Despite the popularity of the idea, books are difficult to adapt for television without major shifts in format. Building on existing IP is an easy sell for most studios because of the built-in fandom, and yet, that fandom is exactly the one that can be the most alienated from the adaptation when risks are taken. In the case of BBC America’s The Watch, what began as a TV series based on Terry Pratchett’s Discworld series of fantasy novels ended up as “inspired by characters created by Terry Pratchett,” which is really just one step away from not having anything to do with Discworld at all (something Pratchett himself may prefer). As someone who hasn’t read the Discworld novels but does know the 1990s CD-ROM game, there is something vaguely familiar about The Watch’s sardonic British humor. But the show’s biggest change is not gender-swapping or eliminating characters from the books, it’s the choice to set the story not in a medieval world but in a punk rock dystopia.
The eight-episode first season focuses on the misfits of The City Watch, a police organization in a city ruled by crime guilds. The guilds are regulated, though—the assassins are allowed to kill a certain number of citizens a year (and must leave receipts on the bodies), while people can schedule muggings or other thief-related activity as those guilds also fill their quotas. It leaves The Watch as a toothless organization, run by a roughshod drunk named Sam Vimes (Richard Dormer). Vimes, who is still paying emotional penance for betraying a guild member decades before, drags himself through scenes, dramatically stumbling and hitting rock bottom again and again and again. Dormer is eating all of the scenery around him with his portrayal, but it works with The Watch’s lighter and more cartoonish moments (where it’s really at its best).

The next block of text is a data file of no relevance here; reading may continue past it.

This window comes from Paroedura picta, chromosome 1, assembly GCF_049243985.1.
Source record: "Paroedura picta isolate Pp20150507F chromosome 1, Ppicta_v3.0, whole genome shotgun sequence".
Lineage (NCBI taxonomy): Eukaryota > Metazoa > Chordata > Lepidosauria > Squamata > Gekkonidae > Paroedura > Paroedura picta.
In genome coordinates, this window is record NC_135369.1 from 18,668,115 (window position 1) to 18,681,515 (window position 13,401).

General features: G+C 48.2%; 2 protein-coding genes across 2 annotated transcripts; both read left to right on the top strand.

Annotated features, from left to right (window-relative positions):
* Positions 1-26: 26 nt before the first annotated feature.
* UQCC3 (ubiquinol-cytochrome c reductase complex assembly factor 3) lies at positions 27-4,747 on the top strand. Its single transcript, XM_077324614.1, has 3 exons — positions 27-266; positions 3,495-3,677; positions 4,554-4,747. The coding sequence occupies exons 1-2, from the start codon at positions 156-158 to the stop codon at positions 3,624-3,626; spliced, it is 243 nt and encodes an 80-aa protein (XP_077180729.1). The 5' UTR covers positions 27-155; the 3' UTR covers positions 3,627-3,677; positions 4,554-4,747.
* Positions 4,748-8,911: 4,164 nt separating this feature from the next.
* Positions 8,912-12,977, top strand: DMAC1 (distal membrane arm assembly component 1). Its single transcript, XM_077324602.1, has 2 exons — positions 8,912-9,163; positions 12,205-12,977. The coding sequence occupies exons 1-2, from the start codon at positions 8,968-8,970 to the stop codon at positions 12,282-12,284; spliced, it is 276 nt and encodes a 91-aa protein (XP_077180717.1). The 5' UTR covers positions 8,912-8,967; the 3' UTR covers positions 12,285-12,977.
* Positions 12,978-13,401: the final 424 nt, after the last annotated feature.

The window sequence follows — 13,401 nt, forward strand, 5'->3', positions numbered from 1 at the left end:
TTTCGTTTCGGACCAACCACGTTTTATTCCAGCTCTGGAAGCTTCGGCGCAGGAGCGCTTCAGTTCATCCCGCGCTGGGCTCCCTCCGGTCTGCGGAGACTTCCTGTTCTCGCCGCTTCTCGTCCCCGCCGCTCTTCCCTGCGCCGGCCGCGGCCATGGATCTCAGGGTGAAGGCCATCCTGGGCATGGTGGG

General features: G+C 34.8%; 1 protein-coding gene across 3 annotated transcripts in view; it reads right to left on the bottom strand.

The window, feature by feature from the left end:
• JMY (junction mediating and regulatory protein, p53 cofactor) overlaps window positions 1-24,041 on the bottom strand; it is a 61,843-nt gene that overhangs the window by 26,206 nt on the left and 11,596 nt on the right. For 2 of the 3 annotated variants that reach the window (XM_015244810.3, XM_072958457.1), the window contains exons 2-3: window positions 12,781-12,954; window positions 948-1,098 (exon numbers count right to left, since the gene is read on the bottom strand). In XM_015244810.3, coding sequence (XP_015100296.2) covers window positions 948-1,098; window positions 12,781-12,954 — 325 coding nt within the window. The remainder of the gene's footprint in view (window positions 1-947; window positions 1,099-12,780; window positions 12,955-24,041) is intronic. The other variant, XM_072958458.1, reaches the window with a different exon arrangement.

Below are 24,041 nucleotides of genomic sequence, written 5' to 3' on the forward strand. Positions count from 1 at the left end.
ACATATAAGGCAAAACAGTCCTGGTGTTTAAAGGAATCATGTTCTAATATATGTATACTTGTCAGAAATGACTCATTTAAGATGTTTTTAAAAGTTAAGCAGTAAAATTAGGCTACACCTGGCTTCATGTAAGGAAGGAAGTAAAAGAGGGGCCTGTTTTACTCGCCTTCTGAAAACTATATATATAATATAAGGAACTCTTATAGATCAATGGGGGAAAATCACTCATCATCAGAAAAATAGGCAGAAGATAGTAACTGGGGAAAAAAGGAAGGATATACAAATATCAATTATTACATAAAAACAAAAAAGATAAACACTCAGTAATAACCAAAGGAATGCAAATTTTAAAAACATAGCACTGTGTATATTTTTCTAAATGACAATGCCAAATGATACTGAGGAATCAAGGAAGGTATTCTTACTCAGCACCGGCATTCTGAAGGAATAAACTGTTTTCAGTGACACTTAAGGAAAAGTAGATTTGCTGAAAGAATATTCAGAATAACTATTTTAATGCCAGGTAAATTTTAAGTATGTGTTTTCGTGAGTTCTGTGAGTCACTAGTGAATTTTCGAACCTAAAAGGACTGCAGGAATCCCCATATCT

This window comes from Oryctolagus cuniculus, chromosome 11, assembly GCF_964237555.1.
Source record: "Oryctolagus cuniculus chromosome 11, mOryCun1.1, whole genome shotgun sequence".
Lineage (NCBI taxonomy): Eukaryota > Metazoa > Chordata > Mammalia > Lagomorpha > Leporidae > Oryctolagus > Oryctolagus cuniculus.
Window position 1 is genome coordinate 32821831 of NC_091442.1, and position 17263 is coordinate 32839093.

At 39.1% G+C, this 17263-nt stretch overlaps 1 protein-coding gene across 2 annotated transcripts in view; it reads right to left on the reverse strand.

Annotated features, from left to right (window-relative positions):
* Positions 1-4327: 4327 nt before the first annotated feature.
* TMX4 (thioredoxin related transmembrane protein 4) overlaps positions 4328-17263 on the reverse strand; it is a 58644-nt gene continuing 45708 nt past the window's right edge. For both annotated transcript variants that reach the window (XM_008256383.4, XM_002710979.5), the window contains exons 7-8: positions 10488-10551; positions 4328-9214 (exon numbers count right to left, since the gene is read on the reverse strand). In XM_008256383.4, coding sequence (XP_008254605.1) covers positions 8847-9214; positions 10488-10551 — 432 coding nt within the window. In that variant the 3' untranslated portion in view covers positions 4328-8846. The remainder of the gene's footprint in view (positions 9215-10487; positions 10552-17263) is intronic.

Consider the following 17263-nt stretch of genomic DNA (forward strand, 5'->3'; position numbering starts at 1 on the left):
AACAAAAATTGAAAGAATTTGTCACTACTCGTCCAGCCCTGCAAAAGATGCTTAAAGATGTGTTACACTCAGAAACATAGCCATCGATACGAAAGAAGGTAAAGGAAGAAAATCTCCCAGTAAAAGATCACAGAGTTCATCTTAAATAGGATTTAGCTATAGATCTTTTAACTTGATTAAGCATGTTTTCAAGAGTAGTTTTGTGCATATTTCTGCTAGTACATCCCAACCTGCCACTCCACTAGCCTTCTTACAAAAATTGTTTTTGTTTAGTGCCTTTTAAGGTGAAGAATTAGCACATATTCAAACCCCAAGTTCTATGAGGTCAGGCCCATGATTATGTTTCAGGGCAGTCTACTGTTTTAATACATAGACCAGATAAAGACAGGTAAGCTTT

Vimes teams up with Angua (Marama Corlett),a no-nonsense werewolf; Carrot (Adam Hugill), a law-abiding human who was raised by dwarves; Cheery (Jo Eaton-Kent), a glam alchemist; and the only real adult in the group, Lady Sybil Ramkin (stand-out Lara Rossi). There’s also a talking magical sword (Matt Berry), an incarnation of death (Wendell Pierce), and a man made of stone (Ralph Ineson). Plus, a wizard who turns people into couches, a miniature dragon and an assassin named “The Duke of Stab” (“Sex Party Dead” was a close second mention here, but truly the best assassin name is “Bad Steph,” formerly just known as Steph). I haven’t even mentioned the trolls who are the spiritual cousins of Holy Grail’s socialist-awakened mud farmers! All of this comes together to weave a complicated and not altogether easy to follow story about … resistance?